||Elegance of the Hedgehog, The
The lives of fifty-four-year-old concierge Rene Michel and extremely bright, suicidal twelve-year-old Paloma Josse are transformed by the arrival of a new tenant, Kakuro Ozu.
Newly independent widow Emily Maxwell dreams of visits by grandchildren and mourns changes in her quiet Pittsburgh neighborhood before realizing an inner strength to pursue developing opportunities.
||Emperor of All Maladies, The
A magnificently written "biography" of cancer--from its origins to the epic battle to cure, control, and conquer it.
||End of Illness, The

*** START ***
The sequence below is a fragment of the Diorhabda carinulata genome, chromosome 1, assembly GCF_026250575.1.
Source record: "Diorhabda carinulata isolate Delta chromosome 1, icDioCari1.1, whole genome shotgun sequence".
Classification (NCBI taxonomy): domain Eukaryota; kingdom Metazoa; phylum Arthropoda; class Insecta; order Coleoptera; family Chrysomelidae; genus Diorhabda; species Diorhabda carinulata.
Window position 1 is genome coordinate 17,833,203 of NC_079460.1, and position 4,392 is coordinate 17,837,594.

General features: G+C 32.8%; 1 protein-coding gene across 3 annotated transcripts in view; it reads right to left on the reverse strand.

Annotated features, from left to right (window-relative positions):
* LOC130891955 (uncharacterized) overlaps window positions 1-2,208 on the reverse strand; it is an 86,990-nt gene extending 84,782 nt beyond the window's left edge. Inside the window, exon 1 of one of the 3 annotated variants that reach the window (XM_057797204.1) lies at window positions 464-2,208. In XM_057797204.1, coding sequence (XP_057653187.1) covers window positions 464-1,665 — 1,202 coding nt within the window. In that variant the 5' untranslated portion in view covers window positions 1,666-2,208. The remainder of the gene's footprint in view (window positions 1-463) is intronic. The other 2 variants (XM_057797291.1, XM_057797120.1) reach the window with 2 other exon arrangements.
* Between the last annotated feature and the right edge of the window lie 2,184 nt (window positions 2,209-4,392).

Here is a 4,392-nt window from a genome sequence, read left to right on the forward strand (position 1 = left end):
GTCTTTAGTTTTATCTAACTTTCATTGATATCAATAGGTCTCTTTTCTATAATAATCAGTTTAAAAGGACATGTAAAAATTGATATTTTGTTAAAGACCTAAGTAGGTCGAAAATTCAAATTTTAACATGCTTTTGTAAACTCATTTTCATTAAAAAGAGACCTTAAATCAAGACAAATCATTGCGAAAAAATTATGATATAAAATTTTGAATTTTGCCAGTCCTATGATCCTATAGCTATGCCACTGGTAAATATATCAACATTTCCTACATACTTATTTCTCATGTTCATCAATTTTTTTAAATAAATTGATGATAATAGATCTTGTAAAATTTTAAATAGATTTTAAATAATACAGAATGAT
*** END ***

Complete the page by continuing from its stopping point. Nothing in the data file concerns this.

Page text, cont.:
Can we live robustly until our last breath? Do we have to suffer from debilitating conditions and sickness? Is it possible to add more vibrant years to our lives? In The End of Illness , David B. Agus, MD, one of the world's leading cancer doctors, researchers, and technology innovators, tackles these fundamental questions, challenging long-held wisdoms and dismantling misperceptions about what "health" means. With a blend of storytelling, landmark research, and provocative ideas on health, Dr. Agus presents an eye-opening picture of the human body and all of the ways it works--and fails--showing us how a new perspective on our individual health will allow each of us to achieve that often elusive but now reachable goal of a long, vigorous life. When Dr. Agus decided to pursue a career in oncology, many of his mentors questioned his choice. Why, they asked, would a promising young doctor want to enter a field known for its inescapably grim outcomes? But it was precisely the lack of progress that inspired Dr. Agus to join the war on cancer. He moved away from the modern methods of the medical establishment, which aim to reduce our afflictions to a single point. Instead, as he does in this book, Dr. Agus argues for the adoption of a systemic view--a way of honoring our bodies as complex, whole systems. This outlook informs how we can avoid all illnesses--not just cancer. Dr. Agus empowers us to take charge of our individual health in personal, customized ways we could not have imagined before...